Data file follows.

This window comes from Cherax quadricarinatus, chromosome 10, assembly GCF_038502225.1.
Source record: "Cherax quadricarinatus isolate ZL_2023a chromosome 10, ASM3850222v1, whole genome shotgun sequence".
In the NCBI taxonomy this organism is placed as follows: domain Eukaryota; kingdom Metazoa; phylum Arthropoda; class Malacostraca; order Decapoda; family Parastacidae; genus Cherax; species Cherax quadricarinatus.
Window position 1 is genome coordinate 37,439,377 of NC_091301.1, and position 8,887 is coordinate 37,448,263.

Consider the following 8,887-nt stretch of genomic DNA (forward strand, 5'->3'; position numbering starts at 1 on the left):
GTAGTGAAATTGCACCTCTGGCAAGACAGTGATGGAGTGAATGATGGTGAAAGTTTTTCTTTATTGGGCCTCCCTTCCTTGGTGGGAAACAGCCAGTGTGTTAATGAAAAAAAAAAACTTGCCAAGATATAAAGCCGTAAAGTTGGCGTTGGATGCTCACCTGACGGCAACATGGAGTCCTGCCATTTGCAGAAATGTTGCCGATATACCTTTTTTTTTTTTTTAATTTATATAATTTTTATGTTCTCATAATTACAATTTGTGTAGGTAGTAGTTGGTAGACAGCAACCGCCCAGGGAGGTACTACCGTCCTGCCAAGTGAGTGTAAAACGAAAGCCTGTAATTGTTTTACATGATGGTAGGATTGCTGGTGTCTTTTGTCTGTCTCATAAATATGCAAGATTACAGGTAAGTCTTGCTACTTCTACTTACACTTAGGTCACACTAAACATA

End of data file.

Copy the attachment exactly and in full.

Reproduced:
This window comes from Cherax quadricarinatus, chromosome 10, assembly GCF_038502225.1.
Source record: "Cherax quadricarinatus isolate ZL_2023a chromosome 10, ASM3850222v1, whole genome shotgun sequence".
In the NCBI taxonomy this organism is placed as follows: domain Eukaryota; kingdom Metazoa; phylum Arthropoda; class Malacostraca; order Decapoda; family Parastacidae; genus Cherax; species Cherax quadricarinatus.
Window position 1 is genome coordinate 37,439,377 of NC_091301.1, and position 8,887 is coordinate 37,448,263.

Consider the following 8,887-nt stretch of genomic DNA (forward strand, 5'->3'; position numbering starts at 1 on the left):
GTAGTGAAATTGCACCTCTGGCAAGACAGTGATGGAGTGAATGATGGTGAAAGTTTTTCTTTATTGGGCCTCCCTTCCTTGGTGGGAAACAGCCAGTGTGTTAATGAAAAAAAAAAACTTGCCAAGATATAAAGCCGTAAAGTTGGCGTTGGATGCTCACCTGACGGCAACATGGAGTCCTGCCATTTGCAGAAATGTTGCCGATATACCTTTTTTTTTTTTTTAATTTATATAATTTTTATGTTCTCATAATTACAATTTGTGTAGGTAGTAGTTGGTAGACAGCAACCGCCCAGGGAGGTACTACCGTCCTGCCAAGTGAGTGTAAAACGAAAGCCTGTAATTGTTTTACATGATGGTAGGATTGCTGGTGTCTTTTGTCTGTCTCATAAATATGCAAGATTACAGGTAAGTCTTGCTACTTCTACTTACACTTAGGTCACACTAAACATA